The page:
Abby’s Road is available at Amazon, Barnes and Noble, and at Smashwords.

 

Copyright 2017 Michael Curry

With Super Friends Like These …

Super Friends #1.  November 1976.

Cover by Ernie Chan & Vince Colletta; Editor: Joe Orlando

“The Fury of the Super Foes”

Writer: E. Nelson Bridwell, Penciler: Ric Estrada, Inkers: Joe Orlando & Vince Colletta

Colorist: Jerry Serpe

Robin finishes Marvin’s training for the day just as the other Super Friends enter the Hall of Justice. The Troublalert tells them villains are attacking the three locations of Project SR – a robot designed to end war! The Super Friends divide into teams of three – Holy Gardner Fox! – to fight off the villains!

Superman goes to Hudson University (joining Robin, who is a student there) to fight the Toyman and Poison Ivy who are trying to steal the robot’s artificial brain.

Aquaman goes to the underwater lab where scientists are working on the robot’s indestructible steel for its body. His “old foe” the Human Flying Fish attacks the lab.

Batman and Wonder Woman (with Wendy, Marvin and Wonder Dog in tow) go to Gotham City to prevent the Penguin and the Cheetah from stealing the robot’s solar-powered battery.

In each case, the heroes almost get the better of the bad guys, until the villains youthful sidekicks appear!

Honeysuckle ensnares Robin; Toyboy distracts Superman; Sardine squirts squid ink to blind Aquaman; and Chick and Kitten sidetrack Batman and Wonder Woman to allow the villains to escape!

Superfoes

Wendy, Marvin and Wonder Dog do manage to catch Chick and Kitten and take them to the Hall of Justice. The Super Foes’ sidekicks are impressed and think they might be on the wrong side. As the tour continues, Chick sends a secret message to the Penguin – they are in the Hall of Justice, just as planned!

Wonder Dog overheard Chick’s betrayal, but how can he tell Marvin & Wendy of Chick’s betrayal?

To Be Continued…

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The letter page explains briefly why there has been no Super Friends comic up until now and a brief, and convoluted, origin of Wendy and Marvin and their connection to Batman and Wonder Woman: Wendy is the daughter of the man who taught Bruce Wayne detective skills and Marvin is the son of the original Diana Prince – the nurse who allowed Princess Diana to assume her identity [cough Lamont Cranston/Kent Allard cough}.

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There was (and still is) a lot of debate about whether the events of this comic were “out-of-continuity” with the rest of DC or not. I doubt the intended readers of this comic cared.

It was aimed at younger readers; fans of the TV show. Taken that way, it was a fun first effort. The story was direct without being simple and the art clean and clear without being juvenile. Older and more cynical readers will roll their eyes at this issue, but let their eyes roll. They aren’t the target audience. They never were.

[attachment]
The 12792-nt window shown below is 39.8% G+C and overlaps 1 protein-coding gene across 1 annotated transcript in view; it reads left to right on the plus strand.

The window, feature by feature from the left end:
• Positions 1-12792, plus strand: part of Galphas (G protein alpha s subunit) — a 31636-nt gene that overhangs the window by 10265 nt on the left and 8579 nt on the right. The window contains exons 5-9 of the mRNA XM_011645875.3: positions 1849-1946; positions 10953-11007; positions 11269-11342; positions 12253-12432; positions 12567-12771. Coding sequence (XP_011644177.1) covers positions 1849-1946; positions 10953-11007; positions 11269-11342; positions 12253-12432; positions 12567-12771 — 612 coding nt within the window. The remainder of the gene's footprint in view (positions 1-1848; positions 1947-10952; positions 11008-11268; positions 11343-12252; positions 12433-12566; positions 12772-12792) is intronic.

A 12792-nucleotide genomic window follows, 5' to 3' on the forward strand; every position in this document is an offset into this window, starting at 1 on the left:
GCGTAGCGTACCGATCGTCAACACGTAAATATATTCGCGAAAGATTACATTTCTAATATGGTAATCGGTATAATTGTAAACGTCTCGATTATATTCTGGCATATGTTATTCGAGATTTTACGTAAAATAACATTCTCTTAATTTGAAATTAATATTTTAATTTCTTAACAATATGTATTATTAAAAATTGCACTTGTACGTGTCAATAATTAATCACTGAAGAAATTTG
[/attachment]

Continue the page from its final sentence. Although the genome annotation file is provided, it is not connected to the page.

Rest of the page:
And they still aren’t!

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About the author: Michael Curry is the author of the Brave & Bold: From Silent Knight to Dark Knight, The Day John F Kennedy Met the Beatles and the award-winning Abby’s Road, the Long and Winding Road to Adoption and How Facebook, Aquaman and Theodore Roosevelt Helped.  Check his website for more releases! Thanks for reading!

Richard Anderson, RIP

Richard Norman Anderson died yesterday, August 31, 2017 at age 91. A long and full life that brought TV fans much joy.

He was born August 8, 1926 in New Jersey. He was an Army veteran of World War II.

His most popular role was that of Oscar Goldman, head of the Office of Scientific Intelligence (OSI), who authorized the operation to turn Steve Austin into The Six Million Dollar Man.

Although the character was not in the pilot movie, his character (and Anderson) appeared in the second TV-movie, the television show and the sequel The Bionic Woman.

Note that when the Bionic Woman moved from ABC to NBC, Anderson became a rare trivia answer to a fun parlor game: name an actor/actress to play an identical character on two separate networks (along side Candace Bergen as Murphy Brown, Grant Gustin as the Flash and Adam West and Burt Ward as Batman and Robin – if you count the SatAm cartoon of the 70s, they have been on all three networks)!

And of course Lindsay Wagner as the Bionic Woman…

Anderson played his character with kind authority. Were the show made now the Oscar Goldman character would have been more like his predecessor from the pilot movie: Oliver Spencer – a hard beaurocrat with dark secrets and only superficial feelings for the main character. Think “Cigarette Smoking Man” from X-Files.  He played his character fairly. You don’t see that on TV nowadays.

Anderson also had a recurring role as a police lieutenant on Perry Mason and was the narrator of Kung Fu. He appeared in Mission Impossible and many of the countless cop shows in the 1970s.